One of the clichés about celebrity life is that all celebrities know each other. Back in the Eighties, when we were moderately famous, Ben and I did often bump into other famous people, and because of mutual recognition, there was a sort of acquaintance, if not friendship.

There was a random element to it, as well. Some celebrities you might never catch a glimpse of, while others seemed to pop up with an unexpected regularity.

In 1987, the car we drove was a 1970s Austin Princess, all leather seats and walnut dashboard. In many ways, it symbolised what people thought of as the basic qualities of our band: unassuming, a little bit quirky, a little bit vintage. We’d had it for a year or so, but Ben was running out of patience. It had a habit of letting us down at inconvenient moments – for instance, at the top of the long, steep climbs that you encounter when driving through Italy, which we had just recklessly done for a holiday. The car was such a novelty out there that it attracted crowds whenever we parked. They would gather round, nodding appreciatively, stroking the bonnet and murmuring, “Bella macchina . . .”

Having recently banked a couple of royalty cheques, Ben was thinking of a complete change of style – a rock’n’roll, grand-gesture kind of car.

“I wanna get an old Mercedes 300 SL,” he said to me.

“What’s one of those?”

“I’ll let you know next time we pass one,” he said.

We were driving through London in the Princess, and as we swung round into Sloane Square, Ben called out, “There’s one, look, coming up on the inside now!” I looked round at this vision of gleaming steel and chrome, gliding along effortlessly beside us, and at the same moment the driver glanced over towards our funny little car. We made eye contact, then the Merc roared away. It was George Michael.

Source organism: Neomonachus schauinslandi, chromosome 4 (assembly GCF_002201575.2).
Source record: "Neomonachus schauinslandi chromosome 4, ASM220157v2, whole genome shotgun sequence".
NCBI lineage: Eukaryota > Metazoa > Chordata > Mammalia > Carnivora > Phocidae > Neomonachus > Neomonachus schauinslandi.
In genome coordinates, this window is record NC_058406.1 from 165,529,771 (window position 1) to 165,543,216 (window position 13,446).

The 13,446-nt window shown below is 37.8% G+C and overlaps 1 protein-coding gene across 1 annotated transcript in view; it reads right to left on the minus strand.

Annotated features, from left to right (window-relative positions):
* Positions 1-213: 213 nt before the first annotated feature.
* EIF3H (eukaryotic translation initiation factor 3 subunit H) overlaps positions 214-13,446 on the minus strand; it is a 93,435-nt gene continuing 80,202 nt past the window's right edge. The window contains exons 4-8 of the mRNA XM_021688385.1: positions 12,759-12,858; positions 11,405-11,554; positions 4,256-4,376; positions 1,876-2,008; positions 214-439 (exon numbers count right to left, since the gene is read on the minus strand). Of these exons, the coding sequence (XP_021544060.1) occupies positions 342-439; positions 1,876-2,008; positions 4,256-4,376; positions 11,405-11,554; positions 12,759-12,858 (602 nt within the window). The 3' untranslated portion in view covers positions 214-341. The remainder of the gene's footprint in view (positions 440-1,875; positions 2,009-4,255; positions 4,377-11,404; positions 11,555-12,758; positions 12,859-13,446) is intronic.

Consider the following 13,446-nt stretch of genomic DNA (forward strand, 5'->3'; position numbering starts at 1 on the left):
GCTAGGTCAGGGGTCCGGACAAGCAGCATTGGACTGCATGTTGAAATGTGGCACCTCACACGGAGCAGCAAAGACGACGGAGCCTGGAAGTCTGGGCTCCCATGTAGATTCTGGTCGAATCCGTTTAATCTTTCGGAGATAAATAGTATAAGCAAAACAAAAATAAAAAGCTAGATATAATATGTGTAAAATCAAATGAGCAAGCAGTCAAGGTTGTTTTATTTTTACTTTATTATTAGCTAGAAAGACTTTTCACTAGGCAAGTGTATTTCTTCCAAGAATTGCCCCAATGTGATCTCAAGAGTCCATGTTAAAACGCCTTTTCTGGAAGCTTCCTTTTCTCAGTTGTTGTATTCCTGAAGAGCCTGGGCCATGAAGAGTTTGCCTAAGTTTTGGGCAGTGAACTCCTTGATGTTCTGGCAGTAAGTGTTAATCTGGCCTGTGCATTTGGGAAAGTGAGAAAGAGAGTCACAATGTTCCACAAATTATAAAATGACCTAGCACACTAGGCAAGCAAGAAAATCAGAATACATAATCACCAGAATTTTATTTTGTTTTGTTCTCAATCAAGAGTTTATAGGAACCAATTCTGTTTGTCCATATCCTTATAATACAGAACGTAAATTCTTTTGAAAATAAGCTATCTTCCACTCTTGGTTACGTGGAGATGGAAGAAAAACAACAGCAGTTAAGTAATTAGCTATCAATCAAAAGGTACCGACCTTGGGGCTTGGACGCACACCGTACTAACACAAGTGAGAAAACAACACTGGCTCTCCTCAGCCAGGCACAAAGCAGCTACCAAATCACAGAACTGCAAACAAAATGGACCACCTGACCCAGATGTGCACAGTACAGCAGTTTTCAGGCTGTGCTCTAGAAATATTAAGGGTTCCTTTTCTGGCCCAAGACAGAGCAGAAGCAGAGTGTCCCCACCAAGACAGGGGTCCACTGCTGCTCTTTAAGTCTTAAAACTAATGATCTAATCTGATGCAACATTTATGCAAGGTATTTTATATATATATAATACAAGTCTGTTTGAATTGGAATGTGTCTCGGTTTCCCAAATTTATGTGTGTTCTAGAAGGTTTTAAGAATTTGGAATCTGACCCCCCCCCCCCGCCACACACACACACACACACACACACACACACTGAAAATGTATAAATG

“That was George Michael!” we both shouted. “And he was driving the car we want!”

We’d always had a soft spot for George, even though we seemed to inhabit opposite ends of the pop spectrum. He’d once been on a TV review show and said nice things about our first album, and I knew he had liked my solo single “Plain Sailing”. We’d done a miners’ benefit gig where Wham! had appeared, slightly out of place in their vests, tans and blond bouffants. There had been a bit of sneering because they’d mimed. But I remember thinking, “Good on you for even being here.” Their presence showed that being politically active, or even just caring, wasn’t the sole preserve of righteous indie groups.

A couple of weeks later, we were driving along again in the Princess, when who should pull up beside us in traffic? George again. He wound down his window, and so did we. He was charming and called across to say that, yes, he had recognised us the other day in Sloane Square. He went on to complain that BBC Radio 1 wouldn’t play his new single “because it was too crude”. “What’s it called?” asked Ben. “ ‘I Want Your Sex’!” he shouted, and roared away again, leaving us laughing.

We’d made up our minds by now, and so we went down to the showroom, flashed the cash, bought the pop-star car and spent the next few weeks driving our parents up and down the motorway with the roof off. It was amazing: even I had to admit that it was a thrill to be speeding along in such a machine.

A little time passed. We were happy with our glamorous new purchase, when one day we were driving down the M1 and, yes, you’ve guessed it, in the rear-view mirror Ben saw the familiar shape coming up behind. “Bloody hell, it’s George Michael again. I think he must be stalking us.”

George pulled out into the lane alongside and slowed down as he drew level with us. We wound down the windows. He gave the car a long look, up and down, smiled that smile and said, “That’s a bit more like it.” Then he sped away from us for the last time.

Cheers, George. You were friendly, and generous, and kind, and you were good at being a pop star.

Tracey Thorn is a musician and writer, best known as one half of Everything but the Girl. She writes the fortnightly “Off the Record” column for the New Statesman. Her latest book is Naked at the Albert Hall.

This article first appeared in the 12 January 2017 issue of the New Statesman, Putin's revenge